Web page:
Coder Perfect

UnicodeDecodeError: ‘utf8’ codec can’t decode byte 0x9c


I’m running a socket server that should be able to accept genuine UTF-8 characters from clients.

The issue is that some customers (mostly hackers) are sending all kinds of incorrect data via it.

I can easily tell who is a genuine client, however I am logging all data transmitted to files so that I may study it afterwards.

Characters like this may trigger the UnicodeDecodeError issue.

I need to be able to encode the string in UTF-8 format with or without certain characters.


For my particular case the socket service was an MTA and thus I only expect to receive ASCII commands such as:


All of this was logged in JSON.

Then other people with bad motives decided to mail all kinds of garbage.

That is why, in my case, stripping the non-ASCII characters is entirely acceptable.

Asked by transilvlad

Solution #1

str = unicode(str, errors='replace')


str = unicode(str, errors='ignore')

Note that this will remove (ignore) the characters in question, leaving the string empty.

For me this is ideal case since I’m using it as protection against non-ASCII input which is not allowed by my application.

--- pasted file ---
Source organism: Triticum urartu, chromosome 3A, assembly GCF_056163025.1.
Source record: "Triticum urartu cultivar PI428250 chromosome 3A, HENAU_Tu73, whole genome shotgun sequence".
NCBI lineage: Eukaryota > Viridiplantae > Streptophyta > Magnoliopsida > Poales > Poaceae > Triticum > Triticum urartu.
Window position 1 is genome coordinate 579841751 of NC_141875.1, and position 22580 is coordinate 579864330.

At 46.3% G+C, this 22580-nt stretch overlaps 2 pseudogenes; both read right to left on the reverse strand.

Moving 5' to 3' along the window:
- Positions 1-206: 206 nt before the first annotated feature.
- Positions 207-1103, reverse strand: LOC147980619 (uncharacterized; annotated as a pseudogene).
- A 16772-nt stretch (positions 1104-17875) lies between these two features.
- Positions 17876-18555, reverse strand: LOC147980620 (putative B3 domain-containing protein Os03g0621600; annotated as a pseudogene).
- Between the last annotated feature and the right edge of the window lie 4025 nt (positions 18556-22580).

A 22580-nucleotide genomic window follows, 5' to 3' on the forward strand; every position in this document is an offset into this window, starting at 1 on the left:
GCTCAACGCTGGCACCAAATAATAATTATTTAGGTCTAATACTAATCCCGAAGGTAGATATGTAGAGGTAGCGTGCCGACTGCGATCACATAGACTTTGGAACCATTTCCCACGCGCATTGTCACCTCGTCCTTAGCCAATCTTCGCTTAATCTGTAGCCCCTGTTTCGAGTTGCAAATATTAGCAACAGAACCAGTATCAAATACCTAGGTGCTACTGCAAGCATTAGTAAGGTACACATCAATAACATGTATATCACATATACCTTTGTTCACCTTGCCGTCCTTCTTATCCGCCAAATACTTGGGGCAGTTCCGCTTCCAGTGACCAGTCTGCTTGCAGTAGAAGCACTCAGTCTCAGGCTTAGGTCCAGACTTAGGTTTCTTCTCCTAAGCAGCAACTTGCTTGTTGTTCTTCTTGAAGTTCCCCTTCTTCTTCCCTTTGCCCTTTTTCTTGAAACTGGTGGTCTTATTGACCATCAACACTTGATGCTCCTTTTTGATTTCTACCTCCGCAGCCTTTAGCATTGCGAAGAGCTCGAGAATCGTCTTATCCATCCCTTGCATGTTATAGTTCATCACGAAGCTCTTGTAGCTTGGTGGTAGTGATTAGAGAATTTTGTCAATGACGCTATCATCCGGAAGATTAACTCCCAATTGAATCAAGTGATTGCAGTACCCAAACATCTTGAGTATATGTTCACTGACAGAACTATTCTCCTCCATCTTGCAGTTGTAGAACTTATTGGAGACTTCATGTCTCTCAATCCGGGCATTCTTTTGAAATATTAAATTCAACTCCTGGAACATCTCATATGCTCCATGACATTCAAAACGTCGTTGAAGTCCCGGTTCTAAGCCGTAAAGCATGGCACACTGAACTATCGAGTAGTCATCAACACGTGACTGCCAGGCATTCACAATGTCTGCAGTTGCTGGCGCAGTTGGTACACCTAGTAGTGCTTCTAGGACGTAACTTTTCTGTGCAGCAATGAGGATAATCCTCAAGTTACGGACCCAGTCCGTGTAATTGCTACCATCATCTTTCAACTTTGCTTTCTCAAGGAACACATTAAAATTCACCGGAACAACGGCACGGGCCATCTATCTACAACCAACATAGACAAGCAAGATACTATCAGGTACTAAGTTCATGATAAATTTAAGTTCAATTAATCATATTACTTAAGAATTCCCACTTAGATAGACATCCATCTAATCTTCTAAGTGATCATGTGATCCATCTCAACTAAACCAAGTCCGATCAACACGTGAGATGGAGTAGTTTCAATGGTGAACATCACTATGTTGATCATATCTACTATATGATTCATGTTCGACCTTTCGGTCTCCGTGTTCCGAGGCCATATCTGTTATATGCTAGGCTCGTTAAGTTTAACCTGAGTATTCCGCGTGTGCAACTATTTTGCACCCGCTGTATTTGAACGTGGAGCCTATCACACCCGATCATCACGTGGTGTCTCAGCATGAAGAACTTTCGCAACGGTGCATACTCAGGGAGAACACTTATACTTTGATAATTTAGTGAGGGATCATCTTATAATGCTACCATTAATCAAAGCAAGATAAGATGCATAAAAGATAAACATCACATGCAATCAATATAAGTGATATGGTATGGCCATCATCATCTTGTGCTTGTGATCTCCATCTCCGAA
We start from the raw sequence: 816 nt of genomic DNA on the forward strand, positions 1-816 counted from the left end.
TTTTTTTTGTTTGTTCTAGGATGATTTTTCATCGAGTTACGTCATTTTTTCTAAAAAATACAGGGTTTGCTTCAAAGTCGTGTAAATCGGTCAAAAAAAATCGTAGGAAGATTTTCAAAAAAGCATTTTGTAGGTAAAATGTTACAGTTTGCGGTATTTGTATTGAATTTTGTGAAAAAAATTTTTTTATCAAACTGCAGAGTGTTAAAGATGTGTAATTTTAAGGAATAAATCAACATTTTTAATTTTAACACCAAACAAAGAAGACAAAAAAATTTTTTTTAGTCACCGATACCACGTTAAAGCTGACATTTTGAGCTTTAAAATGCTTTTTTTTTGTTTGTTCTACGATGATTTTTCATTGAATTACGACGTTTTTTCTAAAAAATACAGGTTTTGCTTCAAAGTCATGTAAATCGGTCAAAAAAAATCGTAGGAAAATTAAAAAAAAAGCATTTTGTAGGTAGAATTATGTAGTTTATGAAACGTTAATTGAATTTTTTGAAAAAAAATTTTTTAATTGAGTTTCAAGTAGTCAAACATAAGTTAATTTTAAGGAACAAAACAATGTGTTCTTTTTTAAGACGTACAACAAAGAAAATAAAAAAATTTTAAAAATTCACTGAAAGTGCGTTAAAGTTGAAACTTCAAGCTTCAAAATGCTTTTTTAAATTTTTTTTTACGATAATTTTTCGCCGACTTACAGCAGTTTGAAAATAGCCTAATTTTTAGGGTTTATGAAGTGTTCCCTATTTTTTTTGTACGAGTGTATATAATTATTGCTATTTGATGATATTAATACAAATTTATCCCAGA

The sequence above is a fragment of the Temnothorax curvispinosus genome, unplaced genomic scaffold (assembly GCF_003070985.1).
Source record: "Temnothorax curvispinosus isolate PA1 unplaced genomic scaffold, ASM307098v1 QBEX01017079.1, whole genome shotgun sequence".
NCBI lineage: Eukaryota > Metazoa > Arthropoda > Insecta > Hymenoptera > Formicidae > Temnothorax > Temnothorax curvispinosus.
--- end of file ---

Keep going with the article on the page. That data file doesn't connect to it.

Alternatively, to read in the file, use the open method from the codecs module:

import codecs
with, 'r', encoding='utf-8',
                 errors='ignore') as fdata:

Answered by transilvlad

Solution #2

I was able to solve the problem by switching the engine from C to Python.

Engine is C:

pd.read_csv(gdp_path, sep='\t', engine='c')

Engine is Python:

pd.read_csv(gdp_path, sep='\t', engine='python')

For me, there are no mistakes.

Answered by Doğuş

Solution #3

This is a problem I’m having now that I’ve switched to Python 3. I had no notion Python 2 was just steamrolling any file encoding difficulties.

After none of the above worked, I came across this helpful description of the differences and how to find a solution.

In short, to make Python 3 behave as similarly as possible to Python 2 use:

with open(filename, encoding="latin-1") as datafile:
    # work on datafile here

However, as you’ll see from the rest of the essay, there is no one-size-fits-all approach.

Answered by James McCormac

Solution #4

>>> '\x9c'.decode('cp1252')
>>> print '\x9c'.decode('cp1252')

Answered by Ignacio Vazquez-Abrams

Solution #5

The first is to use get encoding type to determine the type of encoded file:

import os    
from chardet import detect

# get file encoding type
def get_encoding_type(file):
    with open(file, 'rb') as f:
        rawdata =
    return detect(rawdata)['encoding']

the second is to open the files with the following command:

open(current_file, 'r', encoding = get_encoding_type, errors='ignore')

Answered by Ivan Lee

Post is based on